Clinical Nurse Leaders: Driving Real Results
3 Min Read
There are myriad reasons to consider a career as a Clinical Nurse Leader® (CNL). CNLs are improving quality, safety, and patient outcomes across the healthcare industry. These certified clinicians hold a master’s degree and are committed to making patient care their first priority while delivering faster, more cost-effective results.
Clinical Nurse Leaders Drive Real Results
There are myriad reasons to consider a career as a Clinical Nurse Leader (CNL). CNLs are improving quality, safety, and patient outcomes across the healthcare industry. These certified clinicians hold a master’s degree and are committed to making patient care their first priority while delivering faster, more cost-effective results.
The Need for Clinical Nurse Leaders
The American Association of Colleges of Nursing introduced the CNL role in 2003 in an effort to address critical issues facing the healthcare industry such as
- 98,000 preventable deaths each year.
- $17-29 billion in annual losses from medical errors.
- 20% nursing shortage by 2020.
What is a Clinical Nurse Leader?
First new nursing role in nearly 40 years.
A CNL bridges the gap between patient care and clinical leadership across all healthcare settings, communicating with…
- Social workers
- Clinical nurse specialists
- Nurse practitioners
- Any other members of a healthcare team
- Delivers measurable cost savings for both patients and their healthcare providers
- Constantly evaluates strategies to drive higher-quality, more affordable care
- Focuses on outcome-based practice and process improvement
Advance your career with Queens University of Charlotte
Advance your career in Healthcare
How CNLs Improve Their Workplaces
CNLs say they often…
- Suggest an efficiency-boosting, cost-saving idea or process
- Promote safety and quality care via institution-wide committees
- Create educational materials for patients and staff
- Improve outcomes for both patients and staff using:
- Research-based evidence
- Microsystems analysis
- Aggregate data sets
VA Clinic Improvements
Reduced waste and overhead expenses
- Increased nursing hours per patient day by 11%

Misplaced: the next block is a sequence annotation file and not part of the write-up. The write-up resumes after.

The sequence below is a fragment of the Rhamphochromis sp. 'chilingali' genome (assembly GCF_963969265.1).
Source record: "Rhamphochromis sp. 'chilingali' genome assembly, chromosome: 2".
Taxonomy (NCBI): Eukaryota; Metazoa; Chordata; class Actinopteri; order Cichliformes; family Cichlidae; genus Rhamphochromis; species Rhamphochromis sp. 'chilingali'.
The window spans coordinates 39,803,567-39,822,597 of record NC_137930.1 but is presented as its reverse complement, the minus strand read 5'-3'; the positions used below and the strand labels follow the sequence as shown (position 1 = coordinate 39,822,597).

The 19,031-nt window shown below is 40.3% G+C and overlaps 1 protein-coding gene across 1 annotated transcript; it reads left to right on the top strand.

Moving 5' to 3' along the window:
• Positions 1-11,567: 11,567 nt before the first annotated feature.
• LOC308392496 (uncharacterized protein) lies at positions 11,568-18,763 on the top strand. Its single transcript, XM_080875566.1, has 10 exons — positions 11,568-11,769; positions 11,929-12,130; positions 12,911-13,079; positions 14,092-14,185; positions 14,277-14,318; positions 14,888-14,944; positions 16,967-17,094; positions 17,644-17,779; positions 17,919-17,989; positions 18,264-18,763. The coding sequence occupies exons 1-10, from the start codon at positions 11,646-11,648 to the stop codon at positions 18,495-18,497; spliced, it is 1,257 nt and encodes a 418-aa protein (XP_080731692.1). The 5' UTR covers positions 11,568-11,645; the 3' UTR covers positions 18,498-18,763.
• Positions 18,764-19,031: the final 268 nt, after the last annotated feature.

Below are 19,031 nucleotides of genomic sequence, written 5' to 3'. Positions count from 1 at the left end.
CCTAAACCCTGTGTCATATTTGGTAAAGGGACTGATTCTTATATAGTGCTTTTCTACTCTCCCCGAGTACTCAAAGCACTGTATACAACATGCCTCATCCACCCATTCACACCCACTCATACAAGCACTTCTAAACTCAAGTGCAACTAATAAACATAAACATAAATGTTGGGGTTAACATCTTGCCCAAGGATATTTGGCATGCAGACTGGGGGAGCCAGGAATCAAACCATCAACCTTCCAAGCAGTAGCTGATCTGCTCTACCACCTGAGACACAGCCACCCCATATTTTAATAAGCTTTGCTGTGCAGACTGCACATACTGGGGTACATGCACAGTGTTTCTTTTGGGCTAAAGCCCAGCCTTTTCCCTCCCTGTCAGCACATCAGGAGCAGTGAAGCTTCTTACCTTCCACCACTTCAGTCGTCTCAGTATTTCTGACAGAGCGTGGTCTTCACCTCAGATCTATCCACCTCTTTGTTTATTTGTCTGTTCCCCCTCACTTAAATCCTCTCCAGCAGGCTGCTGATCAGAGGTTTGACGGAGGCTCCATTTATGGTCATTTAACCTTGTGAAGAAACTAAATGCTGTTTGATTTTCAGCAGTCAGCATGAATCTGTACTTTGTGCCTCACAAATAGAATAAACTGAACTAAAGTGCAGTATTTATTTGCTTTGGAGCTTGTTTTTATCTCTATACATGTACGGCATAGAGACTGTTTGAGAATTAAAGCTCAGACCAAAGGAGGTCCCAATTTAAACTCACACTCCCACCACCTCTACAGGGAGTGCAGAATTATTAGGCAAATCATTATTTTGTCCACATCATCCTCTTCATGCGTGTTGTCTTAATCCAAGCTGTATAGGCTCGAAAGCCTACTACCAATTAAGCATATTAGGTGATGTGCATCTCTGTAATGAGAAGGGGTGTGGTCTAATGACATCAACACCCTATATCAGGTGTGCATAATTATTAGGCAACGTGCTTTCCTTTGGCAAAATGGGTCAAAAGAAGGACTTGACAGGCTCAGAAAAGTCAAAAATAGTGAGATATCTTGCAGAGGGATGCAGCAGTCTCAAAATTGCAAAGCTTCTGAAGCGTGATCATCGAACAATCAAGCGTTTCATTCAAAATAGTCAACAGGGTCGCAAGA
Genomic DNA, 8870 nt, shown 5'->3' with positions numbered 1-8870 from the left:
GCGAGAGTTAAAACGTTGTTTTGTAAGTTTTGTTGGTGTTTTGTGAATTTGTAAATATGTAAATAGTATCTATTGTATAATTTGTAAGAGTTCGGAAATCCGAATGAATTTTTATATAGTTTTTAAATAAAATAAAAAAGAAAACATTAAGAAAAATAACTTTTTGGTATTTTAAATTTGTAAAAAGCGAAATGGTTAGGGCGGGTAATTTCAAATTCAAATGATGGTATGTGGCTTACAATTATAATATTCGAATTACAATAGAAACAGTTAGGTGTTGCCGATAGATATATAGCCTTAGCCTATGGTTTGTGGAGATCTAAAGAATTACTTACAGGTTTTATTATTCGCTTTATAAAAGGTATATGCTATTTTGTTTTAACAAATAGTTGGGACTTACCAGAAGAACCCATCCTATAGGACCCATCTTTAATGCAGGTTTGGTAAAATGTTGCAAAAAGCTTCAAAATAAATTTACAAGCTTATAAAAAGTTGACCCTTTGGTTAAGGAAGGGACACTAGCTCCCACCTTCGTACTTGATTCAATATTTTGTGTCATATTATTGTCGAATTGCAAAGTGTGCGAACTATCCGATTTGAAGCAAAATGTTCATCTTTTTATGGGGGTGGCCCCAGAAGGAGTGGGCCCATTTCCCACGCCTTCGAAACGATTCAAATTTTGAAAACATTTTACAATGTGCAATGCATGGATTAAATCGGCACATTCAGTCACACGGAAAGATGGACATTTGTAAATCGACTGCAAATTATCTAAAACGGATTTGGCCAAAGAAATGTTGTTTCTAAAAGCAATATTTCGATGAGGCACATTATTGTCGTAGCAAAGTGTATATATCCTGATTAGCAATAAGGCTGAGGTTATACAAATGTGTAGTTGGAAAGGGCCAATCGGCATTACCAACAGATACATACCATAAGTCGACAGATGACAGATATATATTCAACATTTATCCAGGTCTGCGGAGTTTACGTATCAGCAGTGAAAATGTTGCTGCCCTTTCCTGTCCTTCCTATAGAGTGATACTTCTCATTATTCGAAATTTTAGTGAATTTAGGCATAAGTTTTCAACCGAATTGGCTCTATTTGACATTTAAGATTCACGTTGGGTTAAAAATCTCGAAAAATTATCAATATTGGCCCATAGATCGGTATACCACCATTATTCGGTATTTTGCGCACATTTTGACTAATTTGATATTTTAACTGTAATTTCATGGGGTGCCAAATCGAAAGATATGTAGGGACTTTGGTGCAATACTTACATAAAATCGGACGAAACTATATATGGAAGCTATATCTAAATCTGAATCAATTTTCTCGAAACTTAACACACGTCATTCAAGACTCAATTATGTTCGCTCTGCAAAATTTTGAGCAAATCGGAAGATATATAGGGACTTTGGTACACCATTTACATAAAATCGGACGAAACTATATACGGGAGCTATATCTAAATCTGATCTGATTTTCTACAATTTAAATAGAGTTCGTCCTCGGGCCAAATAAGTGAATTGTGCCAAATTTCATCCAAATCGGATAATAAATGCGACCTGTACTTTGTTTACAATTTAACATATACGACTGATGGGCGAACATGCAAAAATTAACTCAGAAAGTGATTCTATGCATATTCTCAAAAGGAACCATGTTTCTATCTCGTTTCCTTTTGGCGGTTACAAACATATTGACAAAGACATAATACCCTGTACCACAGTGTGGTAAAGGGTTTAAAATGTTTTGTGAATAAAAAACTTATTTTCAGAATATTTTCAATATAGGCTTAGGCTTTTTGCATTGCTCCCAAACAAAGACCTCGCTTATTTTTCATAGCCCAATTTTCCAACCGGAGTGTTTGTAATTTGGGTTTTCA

- Estimated $461,775 in annual cost savings
Higher quality care
- 3x fewer cases of ventilator-associated pneumonia (VAP)
- VAP increases patient cost of care by $40,000
- Decreased incidents of pressure ulcers from 12.5% down to 4.2%
- 50% reduction in patient falls
By 2016, VA Medical Centers will implement CNLs at all points of care
Clinical Microsystems Outcomes
39% reduction in post-knee-surgery blood transfusions
Fewer surgical complications
- 50% fewer gastrointestinal lab work cancellations
- 14% fewer ambulatory surgery cancellations
- 50% fewer lost hours at patient transport department
What CNLs and Colleagues Say About Their Value
“Promising signs of positive impacts of the CNL role are a decrease in patient fall and fall injury rates, improved patient satisfaction scores, decrease in blood culture contamination rates, improved staff handoff communication, improved results of core measure data, and everyday staff gratitude of the CNL presence.”
– Patricia Baker, MSN, RN-BC, CNL
“The CNL is the thread that binds the healthcare team and the client through defragmentation of care, lateral integration, and coordination of the client plan of care. The CNL raises the bar of clinical practice through modeling and mentoring.”
–Mary Stachowiak, MSN, RN, CNL
The demand for CNLs is justified: They are creating the path to a stronger healthcare system.
Take your next step toward healthcare leadership with an online MSN with CNL track from Queens University of Charlotte.